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Even cyber-savvy employees are prone to clicking on malicious links out of curiosity, according to a new study.

In an experiment by researchers at Friedrich-Alexander University (FAU), around half of users clicked on links in suspicious emails and Facebook messages.

56 per cent of email recipients and 40 per cent of Facebook users clicked on links from unknown senders even though most of them knew of the infection risks.

The students in the study were sent messages telling them to click a link to see photos from a party. One set of messages addressed them by name, while another did not address them personally but gave more details about the party where the photos were supposedly taken.

In the first study, 56 per cent of email recipients and 38 per cent of Facebook users clicked the links, while in the second 20 per cent of email users and 42 per cent of the recipients of the Facebook messages clicked through using the suspicious links.

“The overall results surprised us as 78 per cent of participants stated in the questionnaire that they were aware of the risks of unknown links,” said FAU’s Dr Zinaida Benenson.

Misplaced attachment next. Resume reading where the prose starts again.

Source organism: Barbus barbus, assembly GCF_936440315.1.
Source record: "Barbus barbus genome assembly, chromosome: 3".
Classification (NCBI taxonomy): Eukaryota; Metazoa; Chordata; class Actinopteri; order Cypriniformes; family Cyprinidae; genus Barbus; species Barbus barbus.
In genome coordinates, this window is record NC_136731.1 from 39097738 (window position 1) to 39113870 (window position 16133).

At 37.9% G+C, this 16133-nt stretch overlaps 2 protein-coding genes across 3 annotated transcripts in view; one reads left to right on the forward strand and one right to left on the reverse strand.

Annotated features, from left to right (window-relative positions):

“And only 20 per cent from the first study and 16 per cent from the second study said that they had clicked on the link. However, when we evaluated the real clicks, we found that 45 and 25 per cent respectively had clicked on the links.”

The most common reason the students gave for clicking the links was that they were curious about the content of the photos or the identity of the sender. Others said they knew people with the sender’s name or had recently been to parties with people they did not know.

“Conversely, one in two of the people who did not click on the link said that the reason for this was that they did not recognise the sender’s name,” Benenson said.

“Five per cent stated that they wanted to protect the sender’s privacy by not looking at photos that were not meant for them. I think that, with careful planning and execution, anyone can be made to click on this type of link, even it’s just out of curiosity.

“I don’t think 100 per cent security is possible. Nevertheless, further research is required to develop ways of making users, such as employees in companies, more aware of such attacks.”

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